Phenomenal! What more can I say! The elephant viewing has been ridiculous this last month! The trackers and guides who have been working at Singita Kruger Park for many years have said that they have never seen so many elephants. Every single game drive has produced sightings of more than fifty or sixty of these incredible giants, with more than one hundred seen on a multitude of occasions, often in one sighting. The elephants are highly concentrated in the southern sections of the concession, where water is most abundant. They often swim in the N’wanetsi River, and have been visible from the lodge rooms almost every day.
It is impossible to cite all of the incredible moments we have experienced over that past month, as there have simply been too many. Whether it be at The Weir, down at Dumbana Pools or on the roads near the water, we have seen elephants big and small playing, drinking, sparring, swimming, running, sleeping and anything else you can think of. A favourite moment for many has been when the herds have left the water, and are stained black by it, they often move to the red soils to the west of N’wanetsi Road and in great fiery plumes, cover themselves with dust. It is amazing to bear witness to their transformation into dark moving mountains, covered in shades of ochre red.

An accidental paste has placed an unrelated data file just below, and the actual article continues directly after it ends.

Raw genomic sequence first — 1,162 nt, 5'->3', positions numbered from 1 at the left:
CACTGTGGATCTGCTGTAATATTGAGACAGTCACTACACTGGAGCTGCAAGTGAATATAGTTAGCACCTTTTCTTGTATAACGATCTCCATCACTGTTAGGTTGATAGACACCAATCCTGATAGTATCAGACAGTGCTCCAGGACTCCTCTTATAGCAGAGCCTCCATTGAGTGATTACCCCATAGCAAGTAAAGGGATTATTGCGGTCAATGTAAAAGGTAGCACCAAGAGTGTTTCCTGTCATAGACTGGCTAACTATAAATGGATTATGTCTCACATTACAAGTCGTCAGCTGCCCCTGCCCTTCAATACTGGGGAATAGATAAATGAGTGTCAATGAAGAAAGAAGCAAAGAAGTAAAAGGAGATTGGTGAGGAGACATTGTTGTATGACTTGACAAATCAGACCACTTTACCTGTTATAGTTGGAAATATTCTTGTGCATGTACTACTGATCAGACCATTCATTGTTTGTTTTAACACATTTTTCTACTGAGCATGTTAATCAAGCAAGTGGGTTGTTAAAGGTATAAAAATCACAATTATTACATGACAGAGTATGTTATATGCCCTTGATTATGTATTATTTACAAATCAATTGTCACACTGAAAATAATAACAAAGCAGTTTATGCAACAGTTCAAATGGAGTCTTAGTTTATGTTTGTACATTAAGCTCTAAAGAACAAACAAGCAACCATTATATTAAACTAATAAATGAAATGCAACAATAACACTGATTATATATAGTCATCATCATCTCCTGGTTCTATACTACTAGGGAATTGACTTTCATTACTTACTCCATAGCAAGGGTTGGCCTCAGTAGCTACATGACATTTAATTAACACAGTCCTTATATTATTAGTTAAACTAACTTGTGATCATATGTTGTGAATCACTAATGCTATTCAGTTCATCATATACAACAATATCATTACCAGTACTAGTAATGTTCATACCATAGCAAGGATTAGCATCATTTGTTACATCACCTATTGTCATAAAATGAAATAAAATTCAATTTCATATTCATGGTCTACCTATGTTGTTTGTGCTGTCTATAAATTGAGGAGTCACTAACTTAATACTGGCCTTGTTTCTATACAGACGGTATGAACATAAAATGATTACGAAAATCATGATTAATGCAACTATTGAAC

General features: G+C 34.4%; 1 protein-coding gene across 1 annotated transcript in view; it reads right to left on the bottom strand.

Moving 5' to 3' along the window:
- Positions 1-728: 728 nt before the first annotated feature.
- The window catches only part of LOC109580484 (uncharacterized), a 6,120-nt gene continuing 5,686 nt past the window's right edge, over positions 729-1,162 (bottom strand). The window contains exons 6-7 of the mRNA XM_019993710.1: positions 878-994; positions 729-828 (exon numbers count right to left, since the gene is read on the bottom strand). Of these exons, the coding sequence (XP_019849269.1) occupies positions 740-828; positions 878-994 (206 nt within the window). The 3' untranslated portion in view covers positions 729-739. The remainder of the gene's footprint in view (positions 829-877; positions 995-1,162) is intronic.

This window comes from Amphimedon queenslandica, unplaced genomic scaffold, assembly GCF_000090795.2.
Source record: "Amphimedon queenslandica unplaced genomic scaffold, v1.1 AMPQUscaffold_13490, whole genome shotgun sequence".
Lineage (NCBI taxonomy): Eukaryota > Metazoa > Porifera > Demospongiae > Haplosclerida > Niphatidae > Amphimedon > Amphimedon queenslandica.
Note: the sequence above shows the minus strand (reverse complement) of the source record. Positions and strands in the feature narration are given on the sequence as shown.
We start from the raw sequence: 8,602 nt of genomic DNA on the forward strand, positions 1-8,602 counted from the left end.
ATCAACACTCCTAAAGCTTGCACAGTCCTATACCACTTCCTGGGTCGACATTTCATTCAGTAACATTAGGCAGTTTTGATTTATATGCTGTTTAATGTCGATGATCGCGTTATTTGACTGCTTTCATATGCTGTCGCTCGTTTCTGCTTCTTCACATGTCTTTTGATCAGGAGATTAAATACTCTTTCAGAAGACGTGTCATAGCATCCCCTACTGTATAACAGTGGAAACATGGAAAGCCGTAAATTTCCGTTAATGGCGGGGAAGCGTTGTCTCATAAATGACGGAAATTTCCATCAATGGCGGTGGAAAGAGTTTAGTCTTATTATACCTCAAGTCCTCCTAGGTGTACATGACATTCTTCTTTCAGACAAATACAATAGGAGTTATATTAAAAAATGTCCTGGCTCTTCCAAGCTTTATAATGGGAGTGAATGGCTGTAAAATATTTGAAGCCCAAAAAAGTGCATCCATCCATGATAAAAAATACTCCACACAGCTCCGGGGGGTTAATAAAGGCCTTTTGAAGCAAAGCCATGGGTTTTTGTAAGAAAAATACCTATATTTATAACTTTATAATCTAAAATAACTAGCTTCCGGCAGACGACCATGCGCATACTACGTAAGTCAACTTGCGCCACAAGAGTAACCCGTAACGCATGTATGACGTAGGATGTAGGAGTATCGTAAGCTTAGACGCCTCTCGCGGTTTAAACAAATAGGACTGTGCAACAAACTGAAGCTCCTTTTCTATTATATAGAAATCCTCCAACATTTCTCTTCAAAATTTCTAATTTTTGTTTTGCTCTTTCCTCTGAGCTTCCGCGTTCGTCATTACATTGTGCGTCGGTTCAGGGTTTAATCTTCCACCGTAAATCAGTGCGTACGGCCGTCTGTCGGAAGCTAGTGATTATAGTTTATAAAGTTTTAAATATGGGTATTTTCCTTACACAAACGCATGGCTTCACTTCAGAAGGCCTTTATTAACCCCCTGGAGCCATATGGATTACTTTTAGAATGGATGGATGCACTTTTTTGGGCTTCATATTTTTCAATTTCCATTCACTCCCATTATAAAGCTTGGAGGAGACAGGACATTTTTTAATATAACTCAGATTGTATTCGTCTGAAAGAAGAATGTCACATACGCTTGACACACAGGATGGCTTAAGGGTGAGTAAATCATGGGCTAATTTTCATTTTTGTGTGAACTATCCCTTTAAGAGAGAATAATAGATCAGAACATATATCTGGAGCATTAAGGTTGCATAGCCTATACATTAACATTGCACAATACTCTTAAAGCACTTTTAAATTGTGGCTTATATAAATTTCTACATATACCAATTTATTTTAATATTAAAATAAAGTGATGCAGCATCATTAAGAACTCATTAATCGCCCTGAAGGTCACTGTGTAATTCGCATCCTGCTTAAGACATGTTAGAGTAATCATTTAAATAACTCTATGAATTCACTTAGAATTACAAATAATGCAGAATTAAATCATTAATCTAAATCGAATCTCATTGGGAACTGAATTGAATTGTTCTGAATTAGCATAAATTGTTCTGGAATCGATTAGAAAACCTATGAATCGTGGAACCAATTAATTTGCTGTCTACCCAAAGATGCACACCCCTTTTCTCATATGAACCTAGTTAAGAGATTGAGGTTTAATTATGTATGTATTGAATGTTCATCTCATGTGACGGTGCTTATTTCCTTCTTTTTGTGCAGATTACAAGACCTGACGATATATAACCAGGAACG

Of course, the largest land mammal of all has to eat a lot, and their impact is starting to become visible on the vegetation where we are so consistently seeing these concentrations. However, when the summer rains truly hit us, we are certain the elephants will move to the grasslands of the north, and the everlasting bush in the south will recover, as it always has.
It is difficult to be the star of a spectacle we’ve witnessed on our concession over the last month, but there is one elephant that has upstaged all others. On a few occasions we have had the privilege to be in the presence of a true giant: A ‘tusker’ of unknown age and origin has been seen walking in the midst of these big herds, dwarfing all around him. His tusks are massive, but the actual size of the bull is awe inspiring. He is sometimes seen sleeping, propping himself up on his tusks against the banks of the N’wanetsi River, the picture of tranquillity. We often think, if only he could talk, as we can only imagine the wisdom he could share.